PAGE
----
Johnson’s Home Remodeling Investigation Intensifies

LONDON (AP) – Britain’s political finance supervisor said Wednesday that it would intensify an investigation into Prime Minister Boris Johnson’s finances, claiming there are “reasonable grounds” to suspect a crime has been committed in the expensive remodeling of the premier’s residence in Downing Street.

The Electoral Commission has the power to impose fines for violations of spending regulations and can refer cases to the police. The commission has been reviewing whether the funds used for the works should have been declared under the political donations law, while Johnson claims he received a loan from his Conservative Party for the work.


The agency stated that there are “reasonable grounds to suspect that a crime or crimes may have been committed” and that a formal investigation will be conducted.

“The investigation will determine if any of the transactions related to the works at 11 Downing Street are within the regime regulated by the commission and if this financing was reported properly,” the commission said in a statement.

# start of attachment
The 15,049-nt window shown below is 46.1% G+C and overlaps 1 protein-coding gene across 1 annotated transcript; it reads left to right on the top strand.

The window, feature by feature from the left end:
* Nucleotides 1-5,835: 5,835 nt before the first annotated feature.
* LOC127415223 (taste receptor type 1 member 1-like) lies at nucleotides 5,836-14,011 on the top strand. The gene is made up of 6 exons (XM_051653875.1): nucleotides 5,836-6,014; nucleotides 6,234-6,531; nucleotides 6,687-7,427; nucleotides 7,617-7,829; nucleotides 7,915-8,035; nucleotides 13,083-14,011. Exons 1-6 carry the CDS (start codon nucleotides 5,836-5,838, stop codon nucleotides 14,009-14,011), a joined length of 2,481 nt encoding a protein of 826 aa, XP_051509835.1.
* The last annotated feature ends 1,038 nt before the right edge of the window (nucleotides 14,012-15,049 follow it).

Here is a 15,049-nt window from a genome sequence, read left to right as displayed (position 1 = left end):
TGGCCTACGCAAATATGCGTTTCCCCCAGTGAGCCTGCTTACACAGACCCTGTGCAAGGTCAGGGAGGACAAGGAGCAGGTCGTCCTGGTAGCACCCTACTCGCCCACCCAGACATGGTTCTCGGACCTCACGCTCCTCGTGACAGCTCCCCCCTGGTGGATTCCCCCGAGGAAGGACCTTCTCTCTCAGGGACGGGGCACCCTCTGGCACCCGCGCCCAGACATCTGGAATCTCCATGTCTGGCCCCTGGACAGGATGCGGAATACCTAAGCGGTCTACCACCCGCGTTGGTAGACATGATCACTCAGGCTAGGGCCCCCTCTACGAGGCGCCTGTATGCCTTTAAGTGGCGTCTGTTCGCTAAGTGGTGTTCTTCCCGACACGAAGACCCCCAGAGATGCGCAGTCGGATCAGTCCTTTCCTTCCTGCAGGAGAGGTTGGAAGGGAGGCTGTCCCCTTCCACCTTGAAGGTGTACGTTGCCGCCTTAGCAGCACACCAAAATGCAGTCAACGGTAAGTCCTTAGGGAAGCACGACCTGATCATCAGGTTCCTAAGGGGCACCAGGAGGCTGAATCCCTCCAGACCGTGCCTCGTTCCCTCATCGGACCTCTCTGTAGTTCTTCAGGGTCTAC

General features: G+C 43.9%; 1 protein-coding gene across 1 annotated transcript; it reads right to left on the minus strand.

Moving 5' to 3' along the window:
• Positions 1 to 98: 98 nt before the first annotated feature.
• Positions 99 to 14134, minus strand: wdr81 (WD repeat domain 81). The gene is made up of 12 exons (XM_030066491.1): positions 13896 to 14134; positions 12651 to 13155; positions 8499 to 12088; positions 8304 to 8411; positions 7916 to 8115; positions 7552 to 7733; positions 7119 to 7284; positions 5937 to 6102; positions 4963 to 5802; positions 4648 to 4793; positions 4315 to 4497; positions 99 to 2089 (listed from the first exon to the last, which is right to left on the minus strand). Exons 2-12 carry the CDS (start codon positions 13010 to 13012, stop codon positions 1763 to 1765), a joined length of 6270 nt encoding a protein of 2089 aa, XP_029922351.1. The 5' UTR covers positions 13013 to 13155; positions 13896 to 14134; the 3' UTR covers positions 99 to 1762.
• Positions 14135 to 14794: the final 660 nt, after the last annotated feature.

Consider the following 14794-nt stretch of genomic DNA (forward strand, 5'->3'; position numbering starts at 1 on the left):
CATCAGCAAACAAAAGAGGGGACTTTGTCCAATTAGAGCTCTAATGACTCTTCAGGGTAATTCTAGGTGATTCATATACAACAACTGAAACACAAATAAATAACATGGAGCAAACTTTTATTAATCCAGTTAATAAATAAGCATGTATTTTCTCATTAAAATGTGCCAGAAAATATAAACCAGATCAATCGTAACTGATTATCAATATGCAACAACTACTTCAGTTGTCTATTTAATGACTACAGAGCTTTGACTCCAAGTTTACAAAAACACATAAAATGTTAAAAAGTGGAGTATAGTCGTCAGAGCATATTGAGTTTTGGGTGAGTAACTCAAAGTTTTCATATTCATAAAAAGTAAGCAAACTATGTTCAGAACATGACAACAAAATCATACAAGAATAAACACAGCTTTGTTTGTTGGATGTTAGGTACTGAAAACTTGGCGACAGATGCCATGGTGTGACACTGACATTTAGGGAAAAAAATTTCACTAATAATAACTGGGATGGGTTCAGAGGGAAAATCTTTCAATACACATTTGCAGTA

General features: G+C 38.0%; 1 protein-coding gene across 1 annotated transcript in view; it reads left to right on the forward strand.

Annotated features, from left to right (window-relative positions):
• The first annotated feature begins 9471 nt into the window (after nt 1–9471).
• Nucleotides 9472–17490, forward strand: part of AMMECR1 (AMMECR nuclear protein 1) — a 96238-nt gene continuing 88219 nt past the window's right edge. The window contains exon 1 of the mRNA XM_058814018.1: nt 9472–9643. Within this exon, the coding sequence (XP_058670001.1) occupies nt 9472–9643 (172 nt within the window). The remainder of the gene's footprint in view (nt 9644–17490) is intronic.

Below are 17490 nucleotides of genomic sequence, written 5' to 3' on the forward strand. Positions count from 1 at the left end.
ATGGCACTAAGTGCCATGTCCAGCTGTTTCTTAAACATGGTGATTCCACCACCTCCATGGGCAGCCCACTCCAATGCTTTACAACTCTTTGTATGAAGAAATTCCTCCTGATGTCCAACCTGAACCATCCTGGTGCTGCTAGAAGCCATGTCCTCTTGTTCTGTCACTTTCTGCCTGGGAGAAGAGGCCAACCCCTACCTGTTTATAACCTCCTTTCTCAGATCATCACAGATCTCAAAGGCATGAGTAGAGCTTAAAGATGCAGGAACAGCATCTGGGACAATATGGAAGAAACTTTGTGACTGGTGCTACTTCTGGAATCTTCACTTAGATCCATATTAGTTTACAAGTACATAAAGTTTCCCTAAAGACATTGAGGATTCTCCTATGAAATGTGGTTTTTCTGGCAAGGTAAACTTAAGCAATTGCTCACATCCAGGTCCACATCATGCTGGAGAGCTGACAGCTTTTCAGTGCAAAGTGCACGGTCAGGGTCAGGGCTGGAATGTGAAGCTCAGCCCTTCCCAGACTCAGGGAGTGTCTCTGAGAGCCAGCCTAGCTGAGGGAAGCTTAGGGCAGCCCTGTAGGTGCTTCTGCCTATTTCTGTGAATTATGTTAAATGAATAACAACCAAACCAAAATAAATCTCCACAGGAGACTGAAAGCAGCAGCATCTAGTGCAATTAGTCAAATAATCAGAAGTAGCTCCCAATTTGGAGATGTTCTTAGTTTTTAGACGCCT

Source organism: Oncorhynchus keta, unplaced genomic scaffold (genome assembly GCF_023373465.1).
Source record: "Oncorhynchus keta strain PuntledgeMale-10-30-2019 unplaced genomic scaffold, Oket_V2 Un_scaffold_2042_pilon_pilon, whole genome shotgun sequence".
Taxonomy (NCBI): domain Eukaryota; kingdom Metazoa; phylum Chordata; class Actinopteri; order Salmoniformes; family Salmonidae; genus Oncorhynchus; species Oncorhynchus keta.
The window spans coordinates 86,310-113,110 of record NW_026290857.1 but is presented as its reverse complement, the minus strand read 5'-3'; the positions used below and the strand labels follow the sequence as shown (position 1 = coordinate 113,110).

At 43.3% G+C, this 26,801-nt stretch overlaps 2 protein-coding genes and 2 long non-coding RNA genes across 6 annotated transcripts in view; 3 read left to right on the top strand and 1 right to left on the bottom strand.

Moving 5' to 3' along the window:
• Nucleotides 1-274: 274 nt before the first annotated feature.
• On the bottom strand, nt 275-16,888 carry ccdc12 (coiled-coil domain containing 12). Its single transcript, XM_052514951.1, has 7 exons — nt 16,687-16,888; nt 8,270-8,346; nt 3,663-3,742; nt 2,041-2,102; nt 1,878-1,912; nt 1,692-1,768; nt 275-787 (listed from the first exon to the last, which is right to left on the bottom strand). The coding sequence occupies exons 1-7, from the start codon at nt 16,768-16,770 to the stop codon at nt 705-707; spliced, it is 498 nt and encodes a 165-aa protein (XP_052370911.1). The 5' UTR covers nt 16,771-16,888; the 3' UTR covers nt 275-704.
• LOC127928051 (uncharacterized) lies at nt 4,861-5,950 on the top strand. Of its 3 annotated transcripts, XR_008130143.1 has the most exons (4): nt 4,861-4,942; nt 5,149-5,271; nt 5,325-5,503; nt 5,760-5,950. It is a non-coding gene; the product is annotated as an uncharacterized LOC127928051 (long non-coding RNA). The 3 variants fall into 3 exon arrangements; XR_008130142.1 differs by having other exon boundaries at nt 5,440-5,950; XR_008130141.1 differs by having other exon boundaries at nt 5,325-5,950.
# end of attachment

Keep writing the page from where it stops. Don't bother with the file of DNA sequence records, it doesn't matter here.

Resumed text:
Last week the president’s former senior adviser, Dominic Cummings, said he planned to get Conservative Party donors to pay for the remodel of the taxpayer-financed apartment where Johnson lives with his fiancee, Carrie Symonds, and his son. both, Wilfred.

Cummings, who stepped down from office late last year, said he told Johnson the plan was “unethical, stupid and possibly illegal.”

On Wednesday, Johnson told the House of Commons: “I have personally paid for the Downing Street redevelopment.” However, he did not respond when asked if he had been loaned the money for the work, which reportedly cost about 60,000 pounds ($ 83,000).

Government ministers are required to declare the donations they receive. Johnson insisted that he had “fully complied with” the code of conduct.

“Any other statement that I have to make, if any, will be with the advice of Lord Geidt,” he added, referring to the former private secretary of Queen Elizabeth II, who is the ministerial standards advisor recently appointed by the premier.